The Tes most-read articles of last week reveal a concern about the problems posed to teachers' mental health of adjusting to six weeks’ holiday. While a large part of the concern is down to loss of structure, I wonder how much of the problem lies with the excessive conscientiousness that teaching cultivates in us all.
I thought I was immune to holiday guilt, the syndrome that causes us to justify our time off whenever anyone asks us about how we are going to spend our hard-earned six weeks’ holiday over the summer.
More on this: Forget the to-do list – this summer, let yourself relax
But I noticed the first symptoms when two very nice parents asked me whether teachers would be back in school during the holidays. As I responded that teachers were into school at least twice for results days, if not more, to do further preparation, I realised that I was undergoing a major attack of holiday guilt. To compound matters, I went on to describe the time teachers would spend preparing material they would be teaching the next year.
What was I thinking?
Empty the mind
I’ve been looking forward to this free time for so long. Even describing it as “free” is problematic. It isn’t free: it’s part of the pay and conditions package. The pay is far from as rewarding as it used to be, especially after years of restraint. The holiday itself is a reward that has been eroded since I started teaching, by emails, results analysis required by the end of August, and by higher expectations of planning, to name but a few of the culprits.
At one level, some school-based focus isn’t a problem. I love reading and being creative. Time off is a chance to empty the mind of the day-to-day clutter of busy school life. Such time is golden because suddenly things click and the intended curriculum for next term takes on a rational shape. Sadly, it can quickly unravel when road-tested in the classroom, but that’s the nature of teaching. The best-laid plans of mice, men and teachers…
At another level, I wonder whether I am trying to assuage holiday guilt. I felt unreasonably embarrassed to be taking holidays, as if I’d had some massive stroke of good fortune, denied to the rest of the population.
Of course, in term time, no one wants to shoulder the 56-plus hours of some working weeks. So tiring is the regime that the sequence of sleep-work-sleep-work becomes working in our sleep and needing to sleep at work.
But, in my paralysed holiday guilt state, it didn’t seem polite to talk to the parents about the invisible stuff that’s the deal-breaker for too many teachers in the first five years in the profession. In social situations, it’s better to concentrate on the pleasures of teaching.
So how do we deal with this holiday-wrecker?
Coping with holidays
- There are the numberless unpleasant household chores that have been put off until the holidays. So, if we really want to feel productive, they can be top of the list.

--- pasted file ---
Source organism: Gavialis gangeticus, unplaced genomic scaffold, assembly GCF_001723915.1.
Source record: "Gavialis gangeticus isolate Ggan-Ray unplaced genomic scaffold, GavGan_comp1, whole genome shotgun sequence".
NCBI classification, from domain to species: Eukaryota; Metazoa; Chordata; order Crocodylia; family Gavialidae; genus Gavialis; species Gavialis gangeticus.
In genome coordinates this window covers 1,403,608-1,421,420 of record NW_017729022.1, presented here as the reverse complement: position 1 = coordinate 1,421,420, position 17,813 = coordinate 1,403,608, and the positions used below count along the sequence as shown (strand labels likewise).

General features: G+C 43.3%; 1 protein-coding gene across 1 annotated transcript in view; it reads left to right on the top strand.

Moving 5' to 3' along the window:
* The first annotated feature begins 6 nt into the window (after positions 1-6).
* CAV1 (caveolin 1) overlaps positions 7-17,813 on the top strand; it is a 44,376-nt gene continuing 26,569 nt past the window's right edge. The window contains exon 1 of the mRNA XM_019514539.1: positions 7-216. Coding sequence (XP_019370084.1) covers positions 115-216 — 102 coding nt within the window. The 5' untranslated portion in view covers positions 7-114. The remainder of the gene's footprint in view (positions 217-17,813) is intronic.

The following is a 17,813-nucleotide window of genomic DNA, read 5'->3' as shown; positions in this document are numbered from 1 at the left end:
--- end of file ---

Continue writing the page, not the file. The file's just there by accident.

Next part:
- We can read more books. Being better-read makes us all better teachers. For several years, I’ve been reading the works of Wilkie Collins. In my relaxed state, reading crime fiction is my not-so-secret vice. I square it with my English-teacher conscience on the grounds that it's wider reading for teaching Sherlock Holmes next term.
- Have family to stay. Sorting out meals, meeting points and car parking – not to mention the sheer happiness of the reunion – is guaranteed to keep holiday guilt at bay, while keeping social, pastoral and caring skills well-tuned.
- As the holiday progresses and the ties with school loosen, going for long walks with a friend or taking up jogging are good replacements for trudging up and down stairs. The scenery is more relaxing, too.
- Sleep longer. It's not self-indulgence: it compensates for the many five-hour term-time nights last academic year, and for those in prospect next year.
- Enjoy driving scenic routes. You can, after all, justify the travel and expense as keeping your hand in for the school run.
- Keep in with the gossip at home – then you won’t feel so bad about missing out on the various updates on students. The bonus is that you don’t have to record all the details.
- Make sure your self-maintenance programme is up to date, with hair appointments, dentists and the like – and enjoy the time around them at a leisurely pace.
- Meet as many friends as possible, so that you can maintain your meeting schedules and you don’t get out of practice.
- Take lots of photos to put in store for the cold November and January days. After all, good record-keeping is a skill that needs to be maintained.
And, if all else fails, just grit your teeth to get through the withdrawal symptoms of the first two weeks, relax and enjoy the third and fourth, and begin to get ready in the late fifth and sixth weeks. That’s what I used to do, before holiday guilt became so problematic
Yvonne Williams is head of English and drama at a school in the South of England